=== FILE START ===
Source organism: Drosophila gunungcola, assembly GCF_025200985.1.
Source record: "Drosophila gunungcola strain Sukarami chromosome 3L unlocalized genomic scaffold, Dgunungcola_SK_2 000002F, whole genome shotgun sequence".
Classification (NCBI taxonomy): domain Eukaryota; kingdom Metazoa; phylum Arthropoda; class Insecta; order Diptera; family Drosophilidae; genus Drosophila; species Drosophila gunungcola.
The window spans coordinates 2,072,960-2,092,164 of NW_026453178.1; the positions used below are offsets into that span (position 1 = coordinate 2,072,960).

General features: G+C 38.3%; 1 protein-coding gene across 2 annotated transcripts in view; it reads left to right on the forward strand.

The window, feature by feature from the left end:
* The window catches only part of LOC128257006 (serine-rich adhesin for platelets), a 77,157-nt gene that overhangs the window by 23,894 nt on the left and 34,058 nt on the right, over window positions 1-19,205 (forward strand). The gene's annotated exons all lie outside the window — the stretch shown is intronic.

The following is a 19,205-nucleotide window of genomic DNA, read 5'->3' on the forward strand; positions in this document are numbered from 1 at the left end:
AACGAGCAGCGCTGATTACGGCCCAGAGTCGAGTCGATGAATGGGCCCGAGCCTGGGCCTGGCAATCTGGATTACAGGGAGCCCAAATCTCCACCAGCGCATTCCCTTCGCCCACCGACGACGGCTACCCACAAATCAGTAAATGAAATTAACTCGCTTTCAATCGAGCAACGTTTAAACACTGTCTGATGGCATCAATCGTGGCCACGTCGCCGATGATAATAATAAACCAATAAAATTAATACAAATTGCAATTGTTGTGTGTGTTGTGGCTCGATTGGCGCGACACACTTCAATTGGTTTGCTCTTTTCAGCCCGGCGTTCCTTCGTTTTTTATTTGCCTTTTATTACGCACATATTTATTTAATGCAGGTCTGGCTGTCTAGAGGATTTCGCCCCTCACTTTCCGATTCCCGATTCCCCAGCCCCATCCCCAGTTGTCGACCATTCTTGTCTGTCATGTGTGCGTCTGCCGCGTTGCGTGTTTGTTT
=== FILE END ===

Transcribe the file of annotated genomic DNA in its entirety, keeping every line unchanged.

Source organism: Drosophila gunungcola, assembly GCF_025200985.1.
Source record: "Drosophila gunungcola strain Sukarami chromosome 3L unlocalized genomic scaffold, Dgunungcola_SK_2 000002F, whole genome shotgun sequence".
Classification (NCBI taxonomy): domain Eukaryota; kingdom Metazoa; phylum Arthropoda; class Insecta; order Diptera; family Drosophilidae; genus Drosophila; species Drosophila gunungcola.
The window spans coordinates 2,072,960-2,092,164 of NW_026453178.1; the positions used below are offsets into that span (position 1 = coordinate 2,072,960).

General features: G+C 38.3%; 1 protein-coding gene across 2 annotated transcripts in view; it reads left to right on the forward strand.

The window, feature by feature from the left end:
* The window catches only part of LOC128257006 (serine-rich adhesin for platelets), a 77,157-nt gene that overhangs the window by 23,894 nt on the left and 34,058 nt on the right, over window positions 1-19,205 (forward strand). The gene's annotated exons all lie outside the window — the stretch shown is intronic.

The following is a 19,205-nucleotide window of genomic DNA, read 5'->3' on the forward strand; positions in this document are numbered from 1 at the left end:
AACGAGCAGCGCTGATTACGGCCCAGAGTCGAGTCGATGAATGGGCCCGAGCCTGGGCCTGGCAATCTGGATTACAGGGAGCCCAAATCTCCACCAGCGCATTCCCTTCGCCCACCGACGACGGCTACCCACAAATCAGTAAATGAAATTAACTCGCTTTCAATCGAGCAACGTTTAAACACTGTCTGATGGCATCAATCGTGGCCACGTCGCCGATGATAATAATAAACCAATAAAATTAATACAAATTGCAATTGTTGTGTGTGTTGTGGCTCGATTGGCGCGACACACTTCAATTGGTTTGCTCTTTTCAGCCCGGCGTTCCTTCGTTTTTTATTTGCCTTTTATTACGCACATATTTATTTAATGCAGGTCTGGCTGTCTAGAGGATTTCGCCCCTCACTTTCCGATTCCCGATTCCCCAGCCCCATCCCCAGTTGTCGACCATTCTTGTCTGTCATGTGTGCGTCTGCCGCGTTGCGTGTTTGTTT